I am excited to hear what you have to share this week.


  2. Emphatically LOVING someone is when neither party knows who's luckier. Indeed becoming of a certainty that can't be touched by some exclusive doubt. Isn't it pathetic, for example, how in this day and age, LOVING America can somehow give carte blanche w/ regard to hating half of it? Not acceptable! For whatever "order to form a more perfect union" needs to take, inclusivity needs to be indivisibly emphatic. And NOT exclusively highbrowed as if bent on the better end of a win/lose situation.

    Guest (Chris Morris)

  3. The late Harry Browne often said that if you only listen your prospect will tell you what they really, deep down want and desire....

    Guest (Wildman)

  4. Hi,

    I love this topic Will, and look forward to moving through the week with you and your thoughts on it.

    I'm just in my early days as a copywriter, so I don't have experience with clients yet to draw from for this discussion. However...

    I am also a language teacher for adult students. Empathy plays a very significant role in my teacher-student relationships. The #1 Key for being empathetic is ACTIVE LISTENING to my students and OBSERVING non-verbal cues. By listening and observing effectively I learn about the individual eg fears, strengths, weaknesses, what makes her happy, excited, confident, etc. This allows me to tailor lessons to individual needs.

    Guest (Lee Nourse)

  5. Will,

    As I read this I was reminded of the quote that is often attributed to Theodore Roosevelt. It goes "People don't care how much you know until they know how much you care".

    Nora King

  6. Thank you, Will. Empathy is generally understood as "walk a mile in my moccasins". It is best to find something in our own lives that relates to that difficulty or problem in our prospect's life. Actors must do this to give deeper, more heartfelt performances where they represent someone who has a problem they have never fully experienced. We have all lost someone we love. We can relate to the losses of others. Empathy is the ability to give back a hearfelt response to the needs of others.

    Guest (Kathryn Wenzel)

  7. Writing has been a desire of mine for many years. Public speaking has worked for me in the past. This empathy idea is in words what I now want to put into effective writing. Thank you for writing it in plain english so I could understand what is needed. Mark Ford writes some great copy. I am looking forward to learning how to listen to the prospect while sitting at this keyboard. I agree that empathy is the key and I want to learn to put it in written form. Thank you Will for your time.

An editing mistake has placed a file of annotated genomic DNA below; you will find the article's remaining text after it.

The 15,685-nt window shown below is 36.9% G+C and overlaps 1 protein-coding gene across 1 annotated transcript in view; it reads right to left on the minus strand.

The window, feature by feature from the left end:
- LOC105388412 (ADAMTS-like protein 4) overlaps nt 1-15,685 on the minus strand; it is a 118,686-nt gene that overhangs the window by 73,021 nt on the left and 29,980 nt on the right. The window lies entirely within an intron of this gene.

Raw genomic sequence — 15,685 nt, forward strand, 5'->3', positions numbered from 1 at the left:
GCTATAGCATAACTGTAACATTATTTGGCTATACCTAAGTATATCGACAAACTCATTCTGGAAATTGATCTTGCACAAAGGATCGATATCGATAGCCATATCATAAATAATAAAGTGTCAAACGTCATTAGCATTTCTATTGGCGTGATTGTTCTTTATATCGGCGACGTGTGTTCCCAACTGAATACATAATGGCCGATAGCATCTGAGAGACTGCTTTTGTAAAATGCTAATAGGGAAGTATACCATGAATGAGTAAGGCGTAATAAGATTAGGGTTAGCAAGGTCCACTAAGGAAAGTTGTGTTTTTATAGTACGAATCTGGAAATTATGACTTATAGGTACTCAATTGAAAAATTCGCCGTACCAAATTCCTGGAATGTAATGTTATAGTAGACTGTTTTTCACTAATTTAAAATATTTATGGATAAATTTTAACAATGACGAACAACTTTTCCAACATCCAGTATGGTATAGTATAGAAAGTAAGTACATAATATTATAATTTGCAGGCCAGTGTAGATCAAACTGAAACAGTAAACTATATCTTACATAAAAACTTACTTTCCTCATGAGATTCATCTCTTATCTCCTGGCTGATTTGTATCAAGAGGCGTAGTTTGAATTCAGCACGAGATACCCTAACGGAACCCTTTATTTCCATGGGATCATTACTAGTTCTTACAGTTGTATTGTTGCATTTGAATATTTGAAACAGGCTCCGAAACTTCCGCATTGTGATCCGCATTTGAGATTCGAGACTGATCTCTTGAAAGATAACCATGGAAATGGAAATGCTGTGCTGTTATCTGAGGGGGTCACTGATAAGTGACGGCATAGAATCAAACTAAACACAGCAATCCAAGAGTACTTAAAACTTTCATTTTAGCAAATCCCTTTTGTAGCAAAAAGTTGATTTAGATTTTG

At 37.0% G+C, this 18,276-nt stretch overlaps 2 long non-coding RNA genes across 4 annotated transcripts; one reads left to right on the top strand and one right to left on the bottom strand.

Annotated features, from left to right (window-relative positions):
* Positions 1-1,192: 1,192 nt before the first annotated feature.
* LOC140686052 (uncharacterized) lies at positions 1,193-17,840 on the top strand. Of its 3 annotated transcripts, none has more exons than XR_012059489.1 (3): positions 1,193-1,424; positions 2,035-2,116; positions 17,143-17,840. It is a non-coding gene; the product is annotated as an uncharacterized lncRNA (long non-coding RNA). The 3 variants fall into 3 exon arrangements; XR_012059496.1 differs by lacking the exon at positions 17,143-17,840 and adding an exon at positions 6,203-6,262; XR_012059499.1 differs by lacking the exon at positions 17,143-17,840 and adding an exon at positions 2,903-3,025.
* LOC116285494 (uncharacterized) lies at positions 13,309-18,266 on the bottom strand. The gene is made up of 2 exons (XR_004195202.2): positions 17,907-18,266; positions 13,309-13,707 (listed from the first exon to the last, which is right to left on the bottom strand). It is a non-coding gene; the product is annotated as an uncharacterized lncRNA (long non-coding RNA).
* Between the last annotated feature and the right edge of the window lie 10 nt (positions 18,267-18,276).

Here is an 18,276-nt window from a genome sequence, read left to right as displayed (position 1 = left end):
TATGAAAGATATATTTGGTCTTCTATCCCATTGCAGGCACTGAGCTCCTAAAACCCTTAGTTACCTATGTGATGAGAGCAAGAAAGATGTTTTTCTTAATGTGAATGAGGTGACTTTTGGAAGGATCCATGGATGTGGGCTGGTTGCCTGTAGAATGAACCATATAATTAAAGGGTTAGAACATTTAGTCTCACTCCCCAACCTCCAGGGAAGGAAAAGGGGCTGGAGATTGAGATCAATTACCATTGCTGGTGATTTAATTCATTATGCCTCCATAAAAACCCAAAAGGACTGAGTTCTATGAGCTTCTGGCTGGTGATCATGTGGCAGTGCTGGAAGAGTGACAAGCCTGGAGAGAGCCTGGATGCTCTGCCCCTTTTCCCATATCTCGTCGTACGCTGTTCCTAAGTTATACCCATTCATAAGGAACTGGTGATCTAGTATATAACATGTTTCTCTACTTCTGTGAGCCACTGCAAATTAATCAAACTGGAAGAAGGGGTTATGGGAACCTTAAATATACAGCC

The Texan

  8. Empathy begins with awareness, grows with desire and never ends with disappointment. Thanks for bringing it to the forefront again.

    Guest (Roger Groves)

  9. Hi Will...

    Terrific ideas on how to make a connection with your audience. The following is a headline to the professional accounting market that I think will meet your criteria:

    "If You Want To Attract An Endless Stream Of New, Highly Profitable Business Clients And Transform Your Practice Into An Awesome... Revenue... Income... And Cash-Flow Machine... Then Please Continue Reading."

    I would appreciate any comments on the above in conjunction with your Jay Abraham Article.

    Thank you.



  10. I have never been a Writer before, I don't even know that I have the "Skills" it takes. The things I do know about is Empathy, and the Need to Help Others in NEED of HELP. Skipping over all the "Events" which have brought me to this Place, it could and Hopefully Will be a Full Length Book someday, but for now I need work NOW! I need to know first of all How and Where do I go to get started making money? I don't want to sound Rude because I'm not, Honest. However, I won't lie, I Am DESPERATE!